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Offside, 9 December

Experts carp about the decline of football, while fans flood through the gates.

Duleep Allirajah

Topics Politics

This is a bit of random text from Kyle to test the new global option to add a message at the top of every article. This bit is linked somewhere.

Last month the Observer ran a series of articles entitled The Game That Ate Itself, arguing that greed is killing football.

It’s a sermon that has become tediously familiar in recent years. Ever since the Premier League was created in 1992 an endless stream of miserablists have been issuing apocalyptic warnings about the ruinous influence of money on the game. I’ve read at least half a dozen almost identical books exposing football’s Faustian pact with Rupert Murdoch. ‘The End of Football is Nigh’ the authors cry like sandwich-board loons while football’s popularity continues to grow.

The Observer’s latest investigation is very much of the same Nostradamus-with-a-laptop genre. The Premier League, it is argued, has become uncompetitive and overpriced, with the consequence that match-day attendances are falling and TV viewing figures declining (1). The Observer’s sports editor Brian Oliver concludes that ‘from a long-term perspective, there is plenty to be gloomy about’ (2).

It is true that Premier League attendances dipped slightly last season – average gates were down from 35,464 in 2002/3 to 35,020 in 2003/4. But let’s get this into perspective. Attendances across all four divisions have been steadily rising since the mid-1980s. Last season’s Premiership average was almost double that of the 1984/5 season when average top-flight attendances sank to a postwar low of 18,834. In fact you have to go all the way back to the early 1950s to find attendance levels as high as they are today. Moreover, current attendances would be even higher if stadium capacities were greater.

It is probably too early to tell whether the dip in attendances represents a longer-term decline. However, let’s suppose for argument’s sake that fans have stopped going to games because ticket prices are too expensive. Does this mean that irreversible decline is inevitable? Not unless club chairman have collectively chosen to commit commercial suicide. While TV revenues make up a far larger proportion of Premiership clubs’ income today, gate receipts still account for 30 per cent of their income. If high ticket prices do start to hit turnstile income then club bosses will inevitably be forced to reduce those prices.

What about the charge that the Premiership has become uncompetitive and predictable? The Observer’s Denis Campbell points to a report on ‘competitive balance’ in football, which warns that ‘the widening wealth gap in the Premiership is reducing England’s showcase division to an increasingly unequal and uncompetitive struggle between a small, rich elite and the other clubs’ (2). The authors of the report Jonathan Michie and Christine Oughton deploy a bewildering array of curves, indexes, graphs and equations to demonstrate that competitive balance remained constant between 1947 and 1987 but had significantly declined thereafter (3).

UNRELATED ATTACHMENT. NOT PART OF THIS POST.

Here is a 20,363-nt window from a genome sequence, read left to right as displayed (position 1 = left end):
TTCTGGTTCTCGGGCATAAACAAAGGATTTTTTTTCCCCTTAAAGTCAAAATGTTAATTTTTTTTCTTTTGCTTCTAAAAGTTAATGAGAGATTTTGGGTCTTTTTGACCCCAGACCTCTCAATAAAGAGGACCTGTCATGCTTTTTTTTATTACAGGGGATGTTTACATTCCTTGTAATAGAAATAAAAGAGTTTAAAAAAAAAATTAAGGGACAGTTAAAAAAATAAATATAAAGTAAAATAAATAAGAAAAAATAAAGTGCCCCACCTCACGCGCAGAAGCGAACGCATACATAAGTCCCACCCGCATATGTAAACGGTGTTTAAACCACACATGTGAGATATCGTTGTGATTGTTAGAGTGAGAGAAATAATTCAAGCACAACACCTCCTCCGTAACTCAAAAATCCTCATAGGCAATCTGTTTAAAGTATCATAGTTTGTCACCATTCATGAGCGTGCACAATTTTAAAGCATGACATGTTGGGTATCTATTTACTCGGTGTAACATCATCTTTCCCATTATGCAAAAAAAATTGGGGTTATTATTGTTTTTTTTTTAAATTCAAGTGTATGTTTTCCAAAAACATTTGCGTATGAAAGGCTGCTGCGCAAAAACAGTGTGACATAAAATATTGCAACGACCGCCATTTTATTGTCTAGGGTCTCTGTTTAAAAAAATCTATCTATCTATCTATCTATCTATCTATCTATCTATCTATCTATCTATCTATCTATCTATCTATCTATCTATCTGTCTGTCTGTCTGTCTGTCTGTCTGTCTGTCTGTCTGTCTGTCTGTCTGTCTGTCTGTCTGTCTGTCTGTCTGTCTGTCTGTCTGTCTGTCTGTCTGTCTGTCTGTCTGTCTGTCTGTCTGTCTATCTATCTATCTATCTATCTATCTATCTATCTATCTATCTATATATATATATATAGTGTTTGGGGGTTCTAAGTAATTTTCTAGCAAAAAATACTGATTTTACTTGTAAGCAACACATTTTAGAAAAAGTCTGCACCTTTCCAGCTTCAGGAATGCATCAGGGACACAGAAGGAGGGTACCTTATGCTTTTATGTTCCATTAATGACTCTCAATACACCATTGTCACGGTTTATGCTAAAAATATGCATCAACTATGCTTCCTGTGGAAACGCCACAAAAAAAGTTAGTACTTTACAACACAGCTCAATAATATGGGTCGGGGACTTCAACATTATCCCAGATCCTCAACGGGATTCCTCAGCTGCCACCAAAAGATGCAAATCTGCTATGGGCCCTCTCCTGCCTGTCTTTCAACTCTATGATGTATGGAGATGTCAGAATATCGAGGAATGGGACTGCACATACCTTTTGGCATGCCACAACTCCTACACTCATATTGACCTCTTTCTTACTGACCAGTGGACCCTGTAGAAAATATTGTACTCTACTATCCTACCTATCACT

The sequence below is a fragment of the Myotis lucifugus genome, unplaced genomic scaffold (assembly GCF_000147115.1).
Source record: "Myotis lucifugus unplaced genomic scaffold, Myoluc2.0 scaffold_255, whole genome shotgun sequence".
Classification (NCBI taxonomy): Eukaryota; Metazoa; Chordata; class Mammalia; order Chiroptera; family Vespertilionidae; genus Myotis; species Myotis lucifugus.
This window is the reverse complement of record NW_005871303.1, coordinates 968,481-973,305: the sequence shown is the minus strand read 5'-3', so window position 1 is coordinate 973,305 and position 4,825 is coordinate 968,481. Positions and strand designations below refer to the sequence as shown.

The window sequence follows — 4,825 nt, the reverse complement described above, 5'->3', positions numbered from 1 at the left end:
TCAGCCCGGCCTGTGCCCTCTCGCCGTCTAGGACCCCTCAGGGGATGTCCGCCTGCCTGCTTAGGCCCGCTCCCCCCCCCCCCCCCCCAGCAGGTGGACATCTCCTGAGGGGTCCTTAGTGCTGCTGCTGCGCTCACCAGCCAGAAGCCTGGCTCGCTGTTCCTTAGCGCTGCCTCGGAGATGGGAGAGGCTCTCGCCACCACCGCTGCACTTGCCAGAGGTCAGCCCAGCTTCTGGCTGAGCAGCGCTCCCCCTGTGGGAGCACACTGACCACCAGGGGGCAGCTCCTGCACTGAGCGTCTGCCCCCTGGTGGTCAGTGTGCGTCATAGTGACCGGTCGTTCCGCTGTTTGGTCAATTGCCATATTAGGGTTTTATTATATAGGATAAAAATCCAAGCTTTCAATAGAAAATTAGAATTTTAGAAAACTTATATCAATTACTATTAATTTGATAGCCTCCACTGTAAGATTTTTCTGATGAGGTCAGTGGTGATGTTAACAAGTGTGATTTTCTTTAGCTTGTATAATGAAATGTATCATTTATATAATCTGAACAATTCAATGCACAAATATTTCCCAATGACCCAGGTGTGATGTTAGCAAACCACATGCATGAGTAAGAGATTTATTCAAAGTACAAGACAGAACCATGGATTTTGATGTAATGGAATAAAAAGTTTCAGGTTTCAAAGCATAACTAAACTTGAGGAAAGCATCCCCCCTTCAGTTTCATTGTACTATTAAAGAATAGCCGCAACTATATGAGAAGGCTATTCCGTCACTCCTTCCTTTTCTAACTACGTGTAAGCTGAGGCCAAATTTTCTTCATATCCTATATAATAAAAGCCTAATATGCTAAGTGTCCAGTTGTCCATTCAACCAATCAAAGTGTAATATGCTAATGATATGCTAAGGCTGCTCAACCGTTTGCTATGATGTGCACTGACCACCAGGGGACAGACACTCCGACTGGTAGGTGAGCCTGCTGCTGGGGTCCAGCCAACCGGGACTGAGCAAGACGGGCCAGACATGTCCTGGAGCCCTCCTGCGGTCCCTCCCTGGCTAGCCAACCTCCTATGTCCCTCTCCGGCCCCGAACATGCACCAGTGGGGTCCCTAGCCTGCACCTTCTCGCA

Michie and Oughton warn that the loss of competitive balance leads to sports leagues becoming ‘predictable and boring’ and the attendant risk of ‘losing spectators in the long term’. However, what neither the Herfindahl Index of Competitive Balance nor the Lorenz Seasonal Balance Curve can explain is why the decline in competitive balance during the 1990s coincided with an unprecedented revival of popular interest in football. Not only are attendances back to 1950s levels but, if we factor in several million Sky Sports subscribers and legions of bar-stool fans in pubs, it is clear that far more people in England are watching football today than ever before. If the gluttonous game has eaten itself then evidently someone forgot to tell the sporting public.

Of course it would be better if the top five clubs didn’t get the lion’s share of TV revenues – even better if more money was redirected to emerging Croydon-based soccer superpowers. But the fact that the little people no longer stand a chance of winning the Premiership does not necessarily make the league as dull or predictable as the Observer investigation suggests. ‘Another illustration of just how far ahead of the also-rans Arsenal are is this: the bookies’ odds against their remaining unbeaten for a second consecutive season are 8-1’, wrote Denis Campbell in an article published on 24 October (3). Six weeks and two league defeats later and Arsenal’s aura of invincibility has disappeared. Predictable league? You’re having a laugh!

What competitive balance curves miss is that football’s remarkable renaissance is driven largely by non-sporting factors. Football has filled a gaping void in our lives once occupied by engagement in public life. I’m not suggesting that, if Arsenal were to play against 11 traffic cones, Highbury would be packed, but undoubtedly many people would still come to gawp at some of the most high-profile public figures in Britain today. And with Arsenal’s current goalkeeping problems you wouldn’t bet against the traffic cones nicking an away goal.

Read on:

spiked-issue: Sport

(1) The game that ate itself, Observer, 24 October 2004

(2) Empty seats – who cares?, Observer, 14 November 2004

(3) Dead Cert, Observer, 7 November 2004

(4) Competitive Balance in Football: Trends and Effects, Jonathan Michie and Christine Coughton, 2004

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Topics Politics

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